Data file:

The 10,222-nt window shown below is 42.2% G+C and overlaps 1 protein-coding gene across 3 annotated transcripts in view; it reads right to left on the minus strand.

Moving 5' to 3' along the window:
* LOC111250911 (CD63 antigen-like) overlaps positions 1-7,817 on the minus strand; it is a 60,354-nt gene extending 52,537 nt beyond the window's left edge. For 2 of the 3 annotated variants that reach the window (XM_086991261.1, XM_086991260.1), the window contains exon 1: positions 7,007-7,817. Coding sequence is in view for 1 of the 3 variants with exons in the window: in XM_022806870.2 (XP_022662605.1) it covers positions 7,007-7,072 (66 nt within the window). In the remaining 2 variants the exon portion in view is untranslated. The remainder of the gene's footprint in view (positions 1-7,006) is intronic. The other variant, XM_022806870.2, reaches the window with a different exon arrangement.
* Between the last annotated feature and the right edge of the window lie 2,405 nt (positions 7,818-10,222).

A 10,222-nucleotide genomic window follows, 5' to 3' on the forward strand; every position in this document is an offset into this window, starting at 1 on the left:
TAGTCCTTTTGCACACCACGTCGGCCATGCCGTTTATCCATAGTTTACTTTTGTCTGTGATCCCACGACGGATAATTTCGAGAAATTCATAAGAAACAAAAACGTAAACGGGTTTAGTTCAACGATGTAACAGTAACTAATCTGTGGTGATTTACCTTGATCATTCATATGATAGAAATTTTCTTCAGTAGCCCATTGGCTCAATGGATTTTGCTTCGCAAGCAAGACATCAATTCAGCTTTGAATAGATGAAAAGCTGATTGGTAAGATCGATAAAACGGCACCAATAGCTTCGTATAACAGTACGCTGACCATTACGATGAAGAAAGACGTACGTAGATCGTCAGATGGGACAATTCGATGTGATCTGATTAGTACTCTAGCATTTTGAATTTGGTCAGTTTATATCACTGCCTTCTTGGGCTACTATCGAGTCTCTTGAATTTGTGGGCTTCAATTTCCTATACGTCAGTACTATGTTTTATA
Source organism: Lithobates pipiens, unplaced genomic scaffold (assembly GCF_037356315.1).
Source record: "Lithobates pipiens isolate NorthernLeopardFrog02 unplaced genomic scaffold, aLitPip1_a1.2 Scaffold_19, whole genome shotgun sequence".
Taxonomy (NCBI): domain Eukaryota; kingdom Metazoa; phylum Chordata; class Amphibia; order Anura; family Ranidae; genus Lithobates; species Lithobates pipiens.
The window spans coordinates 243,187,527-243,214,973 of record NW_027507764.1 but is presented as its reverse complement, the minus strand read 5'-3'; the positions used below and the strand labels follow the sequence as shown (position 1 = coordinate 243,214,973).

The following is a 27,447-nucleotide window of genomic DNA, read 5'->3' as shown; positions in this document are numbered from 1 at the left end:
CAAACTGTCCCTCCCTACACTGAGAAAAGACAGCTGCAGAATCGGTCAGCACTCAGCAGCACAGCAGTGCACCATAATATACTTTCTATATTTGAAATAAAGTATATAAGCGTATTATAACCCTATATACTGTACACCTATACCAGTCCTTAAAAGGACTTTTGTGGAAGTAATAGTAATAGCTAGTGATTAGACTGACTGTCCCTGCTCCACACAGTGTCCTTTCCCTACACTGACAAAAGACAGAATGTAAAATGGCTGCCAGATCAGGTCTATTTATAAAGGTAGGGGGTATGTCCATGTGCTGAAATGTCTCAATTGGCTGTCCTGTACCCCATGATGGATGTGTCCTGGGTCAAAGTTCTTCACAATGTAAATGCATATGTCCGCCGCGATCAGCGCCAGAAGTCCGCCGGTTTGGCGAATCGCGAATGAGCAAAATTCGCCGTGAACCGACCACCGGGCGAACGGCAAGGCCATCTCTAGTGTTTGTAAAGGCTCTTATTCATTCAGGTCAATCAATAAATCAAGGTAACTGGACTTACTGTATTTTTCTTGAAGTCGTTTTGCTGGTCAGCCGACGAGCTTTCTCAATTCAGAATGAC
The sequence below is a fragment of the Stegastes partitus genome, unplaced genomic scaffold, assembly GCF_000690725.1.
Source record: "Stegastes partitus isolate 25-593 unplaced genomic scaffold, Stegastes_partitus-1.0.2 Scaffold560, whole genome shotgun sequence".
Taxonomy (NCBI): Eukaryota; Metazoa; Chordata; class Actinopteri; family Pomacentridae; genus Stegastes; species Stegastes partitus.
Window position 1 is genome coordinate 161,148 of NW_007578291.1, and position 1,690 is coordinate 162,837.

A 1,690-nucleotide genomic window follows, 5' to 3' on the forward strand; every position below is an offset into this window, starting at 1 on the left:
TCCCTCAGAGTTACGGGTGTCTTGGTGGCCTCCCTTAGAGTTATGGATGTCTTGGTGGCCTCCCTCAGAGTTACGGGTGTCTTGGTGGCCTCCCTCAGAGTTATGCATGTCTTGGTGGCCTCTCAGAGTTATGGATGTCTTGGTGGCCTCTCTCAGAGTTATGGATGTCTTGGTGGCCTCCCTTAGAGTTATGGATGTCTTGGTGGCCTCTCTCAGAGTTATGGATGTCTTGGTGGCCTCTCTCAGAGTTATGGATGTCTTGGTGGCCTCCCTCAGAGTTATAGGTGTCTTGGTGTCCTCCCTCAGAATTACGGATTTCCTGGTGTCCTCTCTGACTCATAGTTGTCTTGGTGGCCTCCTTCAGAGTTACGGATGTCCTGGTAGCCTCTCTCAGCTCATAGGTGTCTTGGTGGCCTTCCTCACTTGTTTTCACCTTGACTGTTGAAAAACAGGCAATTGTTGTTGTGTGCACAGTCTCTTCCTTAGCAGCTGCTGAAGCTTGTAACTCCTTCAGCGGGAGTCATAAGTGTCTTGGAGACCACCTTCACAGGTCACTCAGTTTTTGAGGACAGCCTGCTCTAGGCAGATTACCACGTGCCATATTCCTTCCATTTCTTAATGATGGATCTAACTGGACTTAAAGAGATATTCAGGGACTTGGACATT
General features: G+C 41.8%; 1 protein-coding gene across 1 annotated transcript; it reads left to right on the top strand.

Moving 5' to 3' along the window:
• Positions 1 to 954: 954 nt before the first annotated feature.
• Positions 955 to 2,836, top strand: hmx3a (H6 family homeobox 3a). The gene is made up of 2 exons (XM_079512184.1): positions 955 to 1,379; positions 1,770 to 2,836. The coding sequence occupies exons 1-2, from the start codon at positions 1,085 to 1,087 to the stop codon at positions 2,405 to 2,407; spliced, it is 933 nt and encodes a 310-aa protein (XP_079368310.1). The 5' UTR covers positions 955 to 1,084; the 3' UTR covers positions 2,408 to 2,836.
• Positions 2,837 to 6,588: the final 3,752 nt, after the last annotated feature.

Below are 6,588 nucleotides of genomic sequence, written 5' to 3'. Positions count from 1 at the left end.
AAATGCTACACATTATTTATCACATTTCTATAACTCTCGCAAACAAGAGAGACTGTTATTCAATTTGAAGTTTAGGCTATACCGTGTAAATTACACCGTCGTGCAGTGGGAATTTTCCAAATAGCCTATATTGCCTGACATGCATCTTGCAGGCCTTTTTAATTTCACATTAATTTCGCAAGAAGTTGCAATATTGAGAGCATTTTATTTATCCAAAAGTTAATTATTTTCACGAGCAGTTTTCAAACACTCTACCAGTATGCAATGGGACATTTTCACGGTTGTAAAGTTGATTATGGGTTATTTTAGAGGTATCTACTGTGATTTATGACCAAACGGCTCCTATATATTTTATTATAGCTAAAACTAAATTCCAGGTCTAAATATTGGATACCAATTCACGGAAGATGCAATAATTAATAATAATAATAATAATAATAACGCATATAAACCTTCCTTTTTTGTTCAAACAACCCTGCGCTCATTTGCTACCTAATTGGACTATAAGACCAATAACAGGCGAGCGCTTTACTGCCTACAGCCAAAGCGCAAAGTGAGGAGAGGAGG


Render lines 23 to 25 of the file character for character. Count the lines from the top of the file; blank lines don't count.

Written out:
• Positions 2,837 to 6,588: the final 3,752 nt, after the last annotated feature.

Below are 6,588 nucleotides of genomic sequence, written 5' to 3'. Positions count from 1 at the left end.
AAATGCTACACATTATTTATCACATTTCTATAACTCTCGCAAACAAGAGAGACTGTTATTCAATTTGAAGTTTAGGCTATACCGTGTAAATTACACCGTCGTGCAGTGGGAATTTTCCAAATAGCCTATATTGCCTGACATGCATCTTGCAGGCCTTTTTAATTTCACATTAATTTCGCAAGAAGTTGCAATATTGAGAGCATTTTATTTATCCAAAAGTTAATTATTTTCACGAGCAGTTTTCAAACACTCTACCAGTATGCAATGGGACATTTTCACGGTTGTAAAGTTGATTATGGGTTATTTTAGAGGTATCTACTGTGATTTATGACCAAACGGCTCCTATATATTTTATTATAGCTAAAACTAAATTCCAGGTCTAAATATTGGATACCAATTCACGGAAGATGCAATAATTAATAATAATAATAATAATAATAACGCATATAAACCTTCCTTTTTTGTTCAAACAACCCTGCGCTCATTTGCTACCTAATTGGACTATAAGACCAATAACAGGCGAGCGCTTTACTGCCTACAGCCAAAGCGCAAAGTGAGGAGAGGAGG